October 7, 2022
by George Butterfield
Creighton University-Retired
click here for photo and information about the writer

Memorial of Our Lady of the Rosary
Lectionary: 465

Galatians 3:7-14
Psalm 111:1b-2, 3-4, 5-6
Luke 11:15-26

Praying Ordinary Time


Praying the Rosary as Pope St. John Paul II Suggested

St. Paul teaches us something significant about the relationship between faith and works. It is not that works have no place in our lives. Giving to the poor, honoring your parents, taking care of the sick, working for justice - these are just a few of the many good works that we do as followers of Jesus. St. Paul wouldn’t deny how important it is for us to do these things. His question for us is: do you depend on these things? Do you think, I am right with God because I do them? If I depend on these things, he says that I am cursed. On what should I depend? Faith, he says, which basically means that I am depending on God and not myself. Some in his day depended on the works of the law so he presents as a model of how to live before God a man who lived before the law existed. Abraham depended on God; he was a man of faith. When you live like him, you will be blessed and everyone around you will be blessed, too. By trusting in God, we receive the Spirit which empowers us to do good works. So, we trust in God and do good works without thinking, I have to do all these things for God to love and accept me.

The psalmist focuses on works, but not ours. The important work done in this world is done by God. His works are great, exquisite, and powerful. What are his works? Majesty, glory, justice, grace, mercy, giving us food, remembering his promises to us, and giving us an inheritance. If I trust in him, I can do likewise.

In the Gospel, Luke tells us that some questioned the power by which Jesus cast out demons. They attributed his power to Satan. Of course, if that is true, then Satan is fighting against himself. No, Jesus says, it’s not that. What has happened is that the strong man, Satan, has been attacked and overcome by a stronger man who is now distributing his possessions, namely, reclaiming the demon possessed people who were being tortured by Satan’s followers. Jesus likens what he is doing to sweeping and cleaning a house. Jesus puts the house in order. However, if you don’t have the stronger man in the house with you, the strong man will retake possession of the property and make it much worse than it was before.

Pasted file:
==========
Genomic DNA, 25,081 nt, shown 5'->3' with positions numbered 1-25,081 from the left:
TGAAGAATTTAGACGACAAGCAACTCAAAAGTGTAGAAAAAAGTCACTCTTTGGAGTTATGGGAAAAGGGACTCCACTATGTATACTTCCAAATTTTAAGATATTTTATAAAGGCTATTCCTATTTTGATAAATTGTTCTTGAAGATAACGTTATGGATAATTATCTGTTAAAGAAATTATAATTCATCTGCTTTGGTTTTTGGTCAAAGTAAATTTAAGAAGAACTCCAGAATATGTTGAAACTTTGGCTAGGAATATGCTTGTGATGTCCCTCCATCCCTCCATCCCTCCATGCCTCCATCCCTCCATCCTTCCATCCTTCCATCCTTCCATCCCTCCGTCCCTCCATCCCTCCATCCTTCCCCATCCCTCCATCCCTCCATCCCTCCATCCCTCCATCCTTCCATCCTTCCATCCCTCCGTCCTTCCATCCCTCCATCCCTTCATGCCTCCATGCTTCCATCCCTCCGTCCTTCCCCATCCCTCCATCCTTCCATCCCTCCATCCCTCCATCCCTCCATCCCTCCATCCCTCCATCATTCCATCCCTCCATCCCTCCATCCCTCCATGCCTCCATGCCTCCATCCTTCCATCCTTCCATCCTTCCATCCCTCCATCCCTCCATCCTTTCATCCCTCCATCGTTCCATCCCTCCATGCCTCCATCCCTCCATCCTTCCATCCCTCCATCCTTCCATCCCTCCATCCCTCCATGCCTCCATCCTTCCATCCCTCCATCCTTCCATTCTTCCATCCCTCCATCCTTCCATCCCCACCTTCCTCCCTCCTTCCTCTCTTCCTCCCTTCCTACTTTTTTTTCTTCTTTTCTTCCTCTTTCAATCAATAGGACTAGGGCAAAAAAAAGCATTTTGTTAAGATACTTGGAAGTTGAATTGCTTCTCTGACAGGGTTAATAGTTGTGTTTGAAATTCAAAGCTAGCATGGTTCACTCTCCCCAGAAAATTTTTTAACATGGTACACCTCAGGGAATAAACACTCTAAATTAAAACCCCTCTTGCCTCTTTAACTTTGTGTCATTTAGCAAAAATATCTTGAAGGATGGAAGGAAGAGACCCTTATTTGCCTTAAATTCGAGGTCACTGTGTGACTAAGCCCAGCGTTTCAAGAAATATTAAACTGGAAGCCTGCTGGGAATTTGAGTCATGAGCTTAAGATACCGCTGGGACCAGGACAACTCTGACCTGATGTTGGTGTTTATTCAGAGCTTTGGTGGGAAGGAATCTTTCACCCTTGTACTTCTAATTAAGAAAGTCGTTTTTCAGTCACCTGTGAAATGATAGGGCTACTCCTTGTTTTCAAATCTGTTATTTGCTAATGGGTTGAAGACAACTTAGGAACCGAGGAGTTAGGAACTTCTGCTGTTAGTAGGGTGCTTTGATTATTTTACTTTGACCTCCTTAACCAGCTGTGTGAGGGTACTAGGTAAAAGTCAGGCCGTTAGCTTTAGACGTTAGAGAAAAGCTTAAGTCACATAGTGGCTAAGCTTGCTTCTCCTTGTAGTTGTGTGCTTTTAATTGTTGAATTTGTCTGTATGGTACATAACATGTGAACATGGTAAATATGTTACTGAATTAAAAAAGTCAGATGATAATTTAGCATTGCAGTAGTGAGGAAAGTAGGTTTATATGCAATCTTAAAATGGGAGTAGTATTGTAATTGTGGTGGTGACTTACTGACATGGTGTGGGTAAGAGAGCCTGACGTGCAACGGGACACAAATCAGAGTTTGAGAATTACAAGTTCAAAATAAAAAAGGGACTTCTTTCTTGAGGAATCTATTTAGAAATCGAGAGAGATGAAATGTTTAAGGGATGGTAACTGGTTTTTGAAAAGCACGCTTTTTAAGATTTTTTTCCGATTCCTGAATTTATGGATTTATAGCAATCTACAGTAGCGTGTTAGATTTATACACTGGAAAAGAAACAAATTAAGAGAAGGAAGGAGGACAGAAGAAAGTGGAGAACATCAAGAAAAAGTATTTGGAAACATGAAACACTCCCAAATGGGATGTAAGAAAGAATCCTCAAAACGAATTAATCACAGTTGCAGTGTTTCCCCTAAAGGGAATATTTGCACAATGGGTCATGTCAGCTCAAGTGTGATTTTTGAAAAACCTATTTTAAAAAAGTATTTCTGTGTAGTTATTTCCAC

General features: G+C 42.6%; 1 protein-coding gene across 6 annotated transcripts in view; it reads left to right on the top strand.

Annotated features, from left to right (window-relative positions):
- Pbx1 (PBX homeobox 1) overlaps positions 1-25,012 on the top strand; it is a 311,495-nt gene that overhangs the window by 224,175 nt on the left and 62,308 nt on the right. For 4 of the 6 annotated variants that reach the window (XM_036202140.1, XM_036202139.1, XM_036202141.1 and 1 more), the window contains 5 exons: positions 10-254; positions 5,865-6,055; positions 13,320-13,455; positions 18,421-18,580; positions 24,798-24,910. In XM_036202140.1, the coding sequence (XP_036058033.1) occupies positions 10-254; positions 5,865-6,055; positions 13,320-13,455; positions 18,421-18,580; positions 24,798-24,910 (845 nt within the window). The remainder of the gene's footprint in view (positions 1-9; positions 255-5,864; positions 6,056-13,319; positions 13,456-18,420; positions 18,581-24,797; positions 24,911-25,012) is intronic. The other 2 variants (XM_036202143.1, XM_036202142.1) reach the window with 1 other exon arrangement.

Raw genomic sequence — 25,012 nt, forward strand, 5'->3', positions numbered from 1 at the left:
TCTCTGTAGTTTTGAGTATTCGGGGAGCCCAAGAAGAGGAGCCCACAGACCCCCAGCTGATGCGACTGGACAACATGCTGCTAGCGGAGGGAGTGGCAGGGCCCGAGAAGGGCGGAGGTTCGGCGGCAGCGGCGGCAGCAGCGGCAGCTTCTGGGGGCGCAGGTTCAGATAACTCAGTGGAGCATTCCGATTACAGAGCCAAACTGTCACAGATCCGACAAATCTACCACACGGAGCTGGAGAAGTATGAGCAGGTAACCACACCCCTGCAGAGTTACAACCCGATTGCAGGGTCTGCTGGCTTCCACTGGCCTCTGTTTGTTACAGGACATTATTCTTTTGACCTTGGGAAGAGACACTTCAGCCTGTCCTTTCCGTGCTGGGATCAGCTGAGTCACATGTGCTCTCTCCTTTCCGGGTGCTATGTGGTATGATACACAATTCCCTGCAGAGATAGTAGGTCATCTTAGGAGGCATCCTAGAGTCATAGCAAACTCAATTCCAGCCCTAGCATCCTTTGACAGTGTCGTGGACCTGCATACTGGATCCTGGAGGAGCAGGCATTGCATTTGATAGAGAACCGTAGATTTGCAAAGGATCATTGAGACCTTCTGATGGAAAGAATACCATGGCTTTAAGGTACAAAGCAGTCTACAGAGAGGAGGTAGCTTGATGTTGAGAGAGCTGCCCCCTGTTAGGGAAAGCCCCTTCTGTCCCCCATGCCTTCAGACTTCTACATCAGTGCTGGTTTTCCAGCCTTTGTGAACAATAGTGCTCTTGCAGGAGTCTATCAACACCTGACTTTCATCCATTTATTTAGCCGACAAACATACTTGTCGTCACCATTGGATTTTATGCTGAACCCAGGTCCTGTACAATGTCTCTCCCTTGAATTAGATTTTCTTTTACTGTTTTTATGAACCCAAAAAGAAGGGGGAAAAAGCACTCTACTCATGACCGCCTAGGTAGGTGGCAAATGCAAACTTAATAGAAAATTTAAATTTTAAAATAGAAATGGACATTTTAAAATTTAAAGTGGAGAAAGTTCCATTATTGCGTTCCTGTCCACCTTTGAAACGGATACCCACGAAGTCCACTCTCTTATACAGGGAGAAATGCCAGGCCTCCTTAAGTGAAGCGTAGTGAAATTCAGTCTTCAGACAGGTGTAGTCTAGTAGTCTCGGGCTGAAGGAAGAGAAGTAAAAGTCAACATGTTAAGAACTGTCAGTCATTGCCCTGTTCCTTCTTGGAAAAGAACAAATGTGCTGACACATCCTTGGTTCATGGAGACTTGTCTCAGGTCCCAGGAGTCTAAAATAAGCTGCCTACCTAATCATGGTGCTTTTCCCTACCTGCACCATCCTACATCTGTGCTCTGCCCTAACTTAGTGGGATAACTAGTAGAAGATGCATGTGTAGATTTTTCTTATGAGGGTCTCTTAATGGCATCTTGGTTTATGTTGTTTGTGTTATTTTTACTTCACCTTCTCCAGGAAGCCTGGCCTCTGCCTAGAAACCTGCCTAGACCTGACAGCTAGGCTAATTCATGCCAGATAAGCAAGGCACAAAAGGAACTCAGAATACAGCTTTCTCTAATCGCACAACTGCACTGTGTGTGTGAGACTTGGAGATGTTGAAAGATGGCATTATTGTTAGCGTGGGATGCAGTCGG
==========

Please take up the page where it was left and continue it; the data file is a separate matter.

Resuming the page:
Jesus taught us, and the spiritual masters of the Christian faith have affirmed it, that we need to detach ourselves from things. Disciplines such as fasting, silence, and solitude can help sweep and clean our house. However, unlike most world religions that teach detachment - and we can learn a lot from them - Christianity also emphasizes the importance of attachment. Through faith, we have a relationship with God to whom we grow in closeness and trust. Thus, disciplines such as prayer, meditation, contemplation, worship, and service help keep the strong man in our house. We don’t depend on any of this for our righteousness before God; I cannot earn anything from God by what I do. Yet, these disciplines help me grow in faith and depend upon God, not myself. The irony is that the more I do these things, the less I trust in them and more in the God for whom these disciplines are intended.

We trust in God. We work like crazy. The strong man keeps our house clean and occupied. As the psalmist said, Great are the works of the Lord.

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George Butterfield <brcv31950@gmail.com>

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